Once all websites make a switch to HTTPS or even before, I’m sure, Google will drop the “lightweight ranking signal’ too due to abuse by SEO. It’s not new, but a known Google thing in this industry. Anchor text, page load speed, back links (guest posts), etc. are a few instances that can be cited to validate my prediction that Google may likely to drop the so-called ‘lightweight ranking signal’ from HTTPS in the near future  because HTTPS links would be likely to be abused by SEO for sure.  

Regardless of the consequences, there are many who have changed their website from HTTP to HTTPS, and there are millions who are giving thoughts to this. However, it’s important to understand the negative consequence if wrong implementation happens. At this point of time, Google does not have answers to many questions related to faulty SSL/HTTPS implementation.

Is it very tough to implement HTTPS? In my opinion, it’s not, but wait, it is! In my professional experience, I have seen developers always go through 301 vs 302 redirection faux pas. To my dismay, I have seen them doing a ‘copy & paste’ code work for a similar functionality on a website messing up X and Y, almost impossible to detect. Frankly, I hate dealing with .NET developers, for they don’t know what they have done, especially in setting redirections, nor do they understand so easily when you explain.  More or less, many of you may be facing the same challenge in a day to day professional life.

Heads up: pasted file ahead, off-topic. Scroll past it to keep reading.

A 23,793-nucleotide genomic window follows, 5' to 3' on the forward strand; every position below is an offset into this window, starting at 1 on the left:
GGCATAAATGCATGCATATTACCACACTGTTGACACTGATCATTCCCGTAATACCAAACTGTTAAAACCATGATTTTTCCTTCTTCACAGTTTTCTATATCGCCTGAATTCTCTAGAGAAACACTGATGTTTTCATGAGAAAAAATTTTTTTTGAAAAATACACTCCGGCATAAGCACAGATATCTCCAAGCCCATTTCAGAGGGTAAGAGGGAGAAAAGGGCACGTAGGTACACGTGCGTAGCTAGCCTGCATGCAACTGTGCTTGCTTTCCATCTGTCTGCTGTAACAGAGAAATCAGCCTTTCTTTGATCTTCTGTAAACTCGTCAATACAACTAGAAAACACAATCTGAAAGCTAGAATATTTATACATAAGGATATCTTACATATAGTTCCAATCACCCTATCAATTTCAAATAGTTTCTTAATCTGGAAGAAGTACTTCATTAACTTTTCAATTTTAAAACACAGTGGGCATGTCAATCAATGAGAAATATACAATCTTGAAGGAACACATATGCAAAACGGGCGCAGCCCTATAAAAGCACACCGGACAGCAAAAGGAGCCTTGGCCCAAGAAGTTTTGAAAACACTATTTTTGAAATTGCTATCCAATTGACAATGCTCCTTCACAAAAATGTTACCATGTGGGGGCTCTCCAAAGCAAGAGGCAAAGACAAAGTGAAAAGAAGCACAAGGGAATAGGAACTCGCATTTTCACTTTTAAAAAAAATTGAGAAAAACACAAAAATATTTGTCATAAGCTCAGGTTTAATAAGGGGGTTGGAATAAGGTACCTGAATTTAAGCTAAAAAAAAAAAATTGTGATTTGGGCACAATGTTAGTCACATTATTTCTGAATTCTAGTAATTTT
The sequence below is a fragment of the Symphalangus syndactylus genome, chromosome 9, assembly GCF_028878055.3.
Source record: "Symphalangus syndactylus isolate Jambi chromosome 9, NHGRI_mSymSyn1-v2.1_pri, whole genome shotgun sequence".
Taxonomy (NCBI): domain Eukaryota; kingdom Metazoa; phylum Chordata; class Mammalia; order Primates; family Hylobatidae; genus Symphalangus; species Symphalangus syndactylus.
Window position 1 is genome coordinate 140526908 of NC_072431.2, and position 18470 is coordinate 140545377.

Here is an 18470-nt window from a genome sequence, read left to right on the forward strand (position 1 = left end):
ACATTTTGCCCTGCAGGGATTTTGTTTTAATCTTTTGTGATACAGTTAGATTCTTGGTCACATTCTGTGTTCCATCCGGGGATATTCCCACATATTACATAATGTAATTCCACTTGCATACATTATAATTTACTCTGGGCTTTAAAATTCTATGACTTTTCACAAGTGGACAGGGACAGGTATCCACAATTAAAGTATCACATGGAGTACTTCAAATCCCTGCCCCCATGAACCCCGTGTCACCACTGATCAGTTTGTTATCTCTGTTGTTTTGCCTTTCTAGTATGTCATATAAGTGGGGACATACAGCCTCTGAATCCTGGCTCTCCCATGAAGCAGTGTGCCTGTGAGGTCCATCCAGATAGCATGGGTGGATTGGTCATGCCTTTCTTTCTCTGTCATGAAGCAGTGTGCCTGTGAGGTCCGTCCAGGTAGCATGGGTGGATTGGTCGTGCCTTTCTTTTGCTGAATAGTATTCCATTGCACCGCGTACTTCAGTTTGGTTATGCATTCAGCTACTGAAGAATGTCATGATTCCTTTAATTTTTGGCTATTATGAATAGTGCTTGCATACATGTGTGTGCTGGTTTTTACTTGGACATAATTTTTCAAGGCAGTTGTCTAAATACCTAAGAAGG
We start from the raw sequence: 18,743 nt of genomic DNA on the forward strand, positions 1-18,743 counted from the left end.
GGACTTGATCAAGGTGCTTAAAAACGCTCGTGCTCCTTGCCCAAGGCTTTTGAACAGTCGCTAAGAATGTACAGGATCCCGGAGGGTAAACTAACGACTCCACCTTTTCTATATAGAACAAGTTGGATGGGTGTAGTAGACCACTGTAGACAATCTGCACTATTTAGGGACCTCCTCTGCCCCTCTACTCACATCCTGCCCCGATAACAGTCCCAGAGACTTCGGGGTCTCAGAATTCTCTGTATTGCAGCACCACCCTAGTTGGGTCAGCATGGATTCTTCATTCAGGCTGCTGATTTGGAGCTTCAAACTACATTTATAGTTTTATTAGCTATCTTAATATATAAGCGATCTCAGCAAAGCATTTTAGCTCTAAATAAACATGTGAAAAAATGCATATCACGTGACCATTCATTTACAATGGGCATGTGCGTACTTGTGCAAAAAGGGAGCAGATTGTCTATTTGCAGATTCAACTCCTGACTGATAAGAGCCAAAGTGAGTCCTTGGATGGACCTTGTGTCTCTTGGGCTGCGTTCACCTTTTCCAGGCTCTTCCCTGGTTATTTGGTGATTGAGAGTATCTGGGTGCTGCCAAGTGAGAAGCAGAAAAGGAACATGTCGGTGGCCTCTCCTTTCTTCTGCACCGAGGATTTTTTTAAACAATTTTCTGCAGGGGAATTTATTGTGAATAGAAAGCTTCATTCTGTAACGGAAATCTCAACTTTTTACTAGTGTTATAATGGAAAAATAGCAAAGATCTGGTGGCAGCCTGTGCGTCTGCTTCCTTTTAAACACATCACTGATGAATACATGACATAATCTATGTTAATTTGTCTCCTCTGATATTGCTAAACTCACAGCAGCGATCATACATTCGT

Faced with the current scenario, it would  not be very tough to say that developers may be more likely implementing incorrect HTTPS. Not to speak of others, even stalwarts are currently facing the challenges. Search Engine Roundtable has published an interesting post highlighting the SSL issues, which Google has no answer at this point of time. Afraid, yes, I’m afraid, because I think people in general may kill the goose (usability) in an attempt to have more golden eggs (ranking benefits). Such faulty implementation may not get them a light boost in ranking, but a heavy lose in ranking for sure! Everyone is not as lucky as Barry Schwartz. J